Accessible Web Images
What Is an Accessible Image?
All images on a web page should be related to and enhance the content. The addition of alternative text or "alt" text gives a user who is blind or visually impaired access to information about an image.
Why Have Accessible Images?
Accessible images allow users who use assistive technologies equal access to information provided by an image.
Best Practices for Accessible Images
- Add images if they are relevant to the content on the webpage.
- The insertion point within a webpage where an image can be added should reside before or after a full sentence, not in the middle.
- Do not place images in headings.
- Write, concise, descriptive phrases or sentences for the alt text.
- For example, "image28356" or "picture" will never be helpful alt text; however, "students meeting to plan Dillo Day" could be good alt text for a picture on the Office of Student Engagement web site.
- Images should add to the content but should not be the content.
- For example, don't use an image of a flyer in place of stating the flyer's essential information on the page.
- Images with instructional text should include similar information in the alt text.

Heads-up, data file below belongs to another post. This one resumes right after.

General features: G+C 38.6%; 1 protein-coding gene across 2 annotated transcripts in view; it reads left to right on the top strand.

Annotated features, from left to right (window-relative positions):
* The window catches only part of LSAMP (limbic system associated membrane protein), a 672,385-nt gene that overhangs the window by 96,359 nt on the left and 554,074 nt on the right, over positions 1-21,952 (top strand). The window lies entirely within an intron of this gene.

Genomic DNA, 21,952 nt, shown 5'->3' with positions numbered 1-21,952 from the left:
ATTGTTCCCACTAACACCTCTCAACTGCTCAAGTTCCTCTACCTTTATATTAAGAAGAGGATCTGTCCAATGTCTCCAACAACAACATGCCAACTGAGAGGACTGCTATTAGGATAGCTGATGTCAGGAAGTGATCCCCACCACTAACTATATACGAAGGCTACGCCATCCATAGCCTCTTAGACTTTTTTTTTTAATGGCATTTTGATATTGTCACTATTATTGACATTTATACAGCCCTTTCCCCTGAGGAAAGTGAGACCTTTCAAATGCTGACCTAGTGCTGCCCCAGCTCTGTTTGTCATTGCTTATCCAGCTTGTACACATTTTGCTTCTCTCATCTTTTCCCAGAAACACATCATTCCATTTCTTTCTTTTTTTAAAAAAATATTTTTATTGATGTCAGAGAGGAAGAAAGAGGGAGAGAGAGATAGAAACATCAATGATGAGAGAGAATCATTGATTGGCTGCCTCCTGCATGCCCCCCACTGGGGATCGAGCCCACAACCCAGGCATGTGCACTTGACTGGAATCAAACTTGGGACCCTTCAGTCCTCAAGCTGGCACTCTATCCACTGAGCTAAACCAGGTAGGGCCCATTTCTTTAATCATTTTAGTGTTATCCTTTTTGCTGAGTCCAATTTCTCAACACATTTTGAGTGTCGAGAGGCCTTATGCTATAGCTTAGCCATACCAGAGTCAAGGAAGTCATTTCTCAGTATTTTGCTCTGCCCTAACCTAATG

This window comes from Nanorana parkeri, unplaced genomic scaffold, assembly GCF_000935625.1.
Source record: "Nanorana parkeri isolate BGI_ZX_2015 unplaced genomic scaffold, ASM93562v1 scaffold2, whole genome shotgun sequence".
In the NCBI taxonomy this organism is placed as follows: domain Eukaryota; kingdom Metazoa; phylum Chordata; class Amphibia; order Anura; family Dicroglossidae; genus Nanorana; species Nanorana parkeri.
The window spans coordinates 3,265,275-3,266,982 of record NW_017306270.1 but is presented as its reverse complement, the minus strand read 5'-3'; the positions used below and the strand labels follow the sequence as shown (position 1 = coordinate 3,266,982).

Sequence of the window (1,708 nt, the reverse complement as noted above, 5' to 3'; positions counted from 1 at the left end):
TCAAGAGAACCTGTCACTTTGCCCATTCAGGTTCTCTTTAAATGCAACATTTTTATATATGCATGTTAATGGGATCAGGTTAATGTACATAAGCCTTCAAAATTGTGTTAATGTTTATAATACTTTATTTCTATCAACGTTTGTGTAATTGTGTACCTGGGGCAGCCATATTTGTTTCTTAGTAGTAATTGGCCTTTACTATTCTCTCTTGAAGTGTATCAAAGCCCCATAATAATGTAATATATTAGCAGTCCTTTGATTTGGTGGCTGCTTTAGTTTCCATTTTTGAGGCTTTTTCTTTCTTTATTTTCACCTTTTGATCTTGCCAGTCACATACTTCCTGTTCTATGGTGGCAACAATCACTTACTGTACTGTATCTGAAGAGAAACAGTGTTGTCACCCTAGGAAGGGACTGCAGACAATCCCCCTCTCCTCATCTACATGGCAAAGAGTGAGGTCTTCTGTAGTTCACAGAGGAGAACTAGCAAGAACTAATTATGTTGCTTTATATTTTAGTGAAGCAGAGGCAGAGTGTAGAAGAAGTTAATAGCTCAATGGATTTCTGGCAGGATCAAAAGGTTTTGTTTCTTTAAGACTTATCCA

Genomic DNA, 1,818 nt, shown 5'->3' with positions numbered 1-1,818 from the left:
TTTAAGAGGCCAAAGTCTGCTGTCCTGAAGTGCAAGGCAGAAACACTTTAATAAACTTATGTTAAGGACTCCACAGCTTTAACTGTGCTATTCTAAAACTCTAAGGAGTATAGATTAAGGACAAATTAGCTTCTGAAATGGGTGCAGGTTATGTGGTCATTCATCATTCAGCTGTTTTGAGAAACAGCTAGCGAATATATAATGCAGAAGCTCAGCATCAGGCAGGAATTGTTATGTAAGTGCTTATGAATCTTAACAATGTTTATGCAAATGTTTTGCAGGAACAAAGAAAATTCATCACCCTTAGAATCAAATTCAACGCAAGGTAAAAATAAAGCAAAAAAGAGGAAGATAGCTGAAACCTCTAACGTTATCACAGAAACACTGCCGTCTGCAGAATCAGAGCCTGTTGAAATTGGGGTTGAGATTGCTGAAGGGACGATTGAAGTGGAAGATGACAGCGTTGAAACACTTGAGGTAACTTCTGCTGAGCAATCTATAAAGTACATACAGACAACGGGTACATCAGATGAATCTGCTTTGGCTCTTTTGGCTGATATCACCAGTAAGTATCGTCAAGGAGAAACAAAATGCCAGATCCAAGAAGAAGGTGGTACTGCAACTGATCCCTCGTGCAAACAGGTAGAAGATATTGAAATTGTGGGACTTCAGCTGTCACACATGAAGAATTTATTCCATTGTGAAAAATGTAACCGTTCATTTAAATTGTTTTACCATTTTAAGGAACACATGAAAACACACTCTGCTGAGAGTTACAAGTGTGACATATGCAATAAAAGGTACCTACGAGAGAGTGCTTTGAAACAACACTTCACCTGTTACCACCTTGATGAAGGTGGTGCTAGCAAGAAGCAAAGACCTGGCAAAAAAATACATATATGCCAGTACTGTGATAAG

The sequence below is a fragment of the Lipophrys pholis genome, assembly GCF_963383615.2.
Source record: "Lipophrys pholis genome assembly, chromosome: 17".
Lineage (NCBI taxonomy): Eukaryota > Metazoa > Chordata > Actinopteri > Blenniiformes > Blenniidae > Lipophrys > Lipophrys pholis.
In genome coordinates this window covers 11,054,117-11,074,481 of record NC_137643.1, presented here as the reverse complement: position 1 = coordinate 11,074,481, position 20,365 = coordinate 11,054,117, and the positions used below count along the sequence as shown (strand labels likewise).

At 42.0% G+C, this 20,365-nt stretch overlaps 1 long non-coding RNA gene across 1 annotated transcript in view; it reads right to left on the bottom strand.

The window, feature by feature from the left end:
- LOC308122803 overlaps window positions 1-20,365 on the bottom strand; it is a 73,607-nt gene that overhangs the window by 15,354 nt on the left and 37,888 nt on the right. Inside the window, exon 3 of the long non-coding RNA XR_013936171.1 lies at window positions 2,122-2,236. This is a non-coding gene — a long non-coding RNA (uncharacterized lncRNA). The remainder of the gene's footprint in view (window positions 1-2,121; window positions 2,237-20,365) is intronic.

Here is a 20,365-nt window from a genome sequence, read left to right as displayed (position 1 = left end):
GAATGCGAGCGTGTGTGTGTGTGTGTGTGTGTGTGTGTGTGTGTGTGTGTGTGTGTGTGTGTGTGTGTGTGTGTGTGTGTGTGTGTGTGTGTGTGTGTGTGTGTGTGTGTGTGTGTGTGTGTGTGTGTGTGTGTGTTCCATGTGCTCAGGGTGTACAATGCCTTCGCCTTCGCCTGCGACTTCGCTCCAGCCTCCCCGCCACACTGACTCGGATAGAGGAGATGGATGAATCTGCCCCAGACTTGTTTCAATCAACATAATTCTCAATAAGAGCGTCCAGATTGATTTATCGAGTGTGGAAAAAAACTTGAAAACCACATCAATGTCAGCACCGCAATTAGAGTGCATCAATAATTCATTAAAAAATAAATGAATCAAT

- Images used as buttons to forms (e.g., "submit") should indicate in the alt text that they are forms.
Example of Images and Alt Text
An Instructional Image and Its Alternative Text
The web audience can read the text in this image, and assistive technology users can read the instructions provided in the alt text.
A Button Image and Its Alternative Text
In the example below:
- The web audience could click on the "HELP" button to complete the SAIT computer support form.
- Assistive technology users would listen to the alt text, which would state "SAIT computer support form," and know that to complete the SAIT computer support form, they would have to click on the image.
- By following these guidelines, the web page makes all web audiences aware of a variety of options for requesting computer assistance.